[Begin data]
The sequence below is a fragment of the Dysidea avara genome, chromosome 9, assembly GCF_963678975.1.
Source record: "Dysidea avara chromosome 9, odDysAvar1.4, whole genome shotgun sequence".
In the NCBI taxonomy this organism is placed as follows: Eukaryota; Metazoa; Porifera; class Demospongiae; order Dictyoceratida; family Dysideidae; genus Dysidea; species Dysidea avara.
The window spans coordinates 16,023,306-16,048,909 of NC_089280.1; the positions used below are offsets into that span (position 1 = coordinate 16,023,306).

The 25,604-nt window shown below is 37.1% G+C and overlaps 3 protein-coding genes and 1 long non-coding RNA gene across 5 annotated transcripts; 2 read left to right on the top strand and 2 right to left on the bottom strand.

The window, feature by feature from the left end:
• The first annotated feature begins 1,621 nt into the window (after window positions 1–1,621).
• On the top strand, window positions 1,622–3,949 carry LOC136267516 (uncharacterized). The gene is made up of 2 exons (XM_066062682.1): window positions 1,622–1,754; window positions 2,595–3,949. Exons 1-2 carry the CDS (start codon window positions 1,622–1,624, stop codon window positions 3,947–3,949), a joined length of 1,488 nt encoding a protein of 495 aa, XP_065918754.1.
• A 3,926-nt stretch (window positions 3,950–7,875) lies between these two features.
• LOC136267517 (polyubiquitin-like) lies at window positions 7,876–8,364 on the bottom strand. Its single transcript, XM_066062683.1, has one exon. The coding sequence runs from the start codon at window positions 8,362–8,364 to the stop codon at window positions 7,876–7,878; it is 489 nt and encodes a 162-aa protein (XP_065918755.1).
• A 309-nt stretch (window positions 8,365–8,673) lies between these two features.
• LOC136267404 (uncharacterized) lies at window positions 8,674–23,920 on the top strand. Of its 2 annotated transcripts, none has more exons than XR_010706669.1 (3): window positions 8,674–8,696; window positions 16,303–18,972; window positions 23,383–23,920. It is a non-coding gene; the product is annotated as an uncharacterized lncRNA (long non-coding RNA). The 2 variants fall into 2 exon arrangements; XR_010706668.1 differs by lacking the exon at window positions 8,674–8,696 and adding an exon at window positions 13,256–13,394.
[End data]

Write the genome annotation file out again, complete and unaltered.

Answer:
The sequence below is a fragment of the Dysidea avara genome, chromosome 9, assembly GCF_963678975.1.
Source record: "Dysidea avara chromosome 9, odDysAvar1.4, whole genome shotgun sequence".
In the NCBI taxonomy this organism is placed as follows: Eukaryota; Metazoa; Porifera; class Demospongiae; order Dictyoceratida; family Dysideidae; genus Dysidea; species Dysidea avara.
The window spans coordinates 16,023,306-16,048,909 of NC_089280.1; the positions used below are offsets into that span (position 1 = coordinate 16,023,306).

The 25,604-nt window shown below is 37.1% G+C and overlaps 3 protein-coding genes and 1 long non-coding RNA gene across 5 annotated transcripts; 2 read left to right on the top strand and 2 right to left on the bottom strand.

The window, feature by feature from the left end:
• The first annotated feature begins 1,621 nt into the window (after window positions 1–1,621).
• On the top strand, window positions 1,622–3,949 carry LOC136267516 (uncharacterized). The gene is made up of 2 exons (XM_066062682.1): window positions 1,622–1,754; window positions 2,595–3,949. Exons 1-2 carry the CDS (start codon window positions 1,622–1,624, stop codon window positions 3,947–3,949), a joined length of 1,488 nt encoding a protein of 495 aa, XP_065918754.1.
• A 3,926-nt stretch (window positions 3,950–7,875) lies between these two features.
• LOC136267517 (polyubiquitin-like) lies at window positions 7,876–8,364 on the bottom strand. Its single transcript, XM_066062683.1, has one exon. The coding sequence runs from the start codon at window positions 8,362–8,364 to the stop codon at window positions 7,876–7,878; it is 489 nt and encodes a 162-aa protein (XP_065918755.1).
• A 309-nt stretch (window positions 8,365–8,673) lies between these two features.
• LOC136267404 (uncharacterized) lies at window positions 8,674–23,920 on the top strand. Of its 2 annotated transcripts, none has more exons than XR_010706669.1 (3): window positions 8,674–8,696; window positions 16,303–18,972; window positions 23,383–23,920. It is a non-coding gene; the product is annotated as an uncharacterized lncRNA (long non-coding RNA). The 2 variants fall into 2 exon arrangements; XR_010706668.1 differs by lacking the exon at window positions 8,674–8,696 and adding an exon at window positions 13,256–13,394.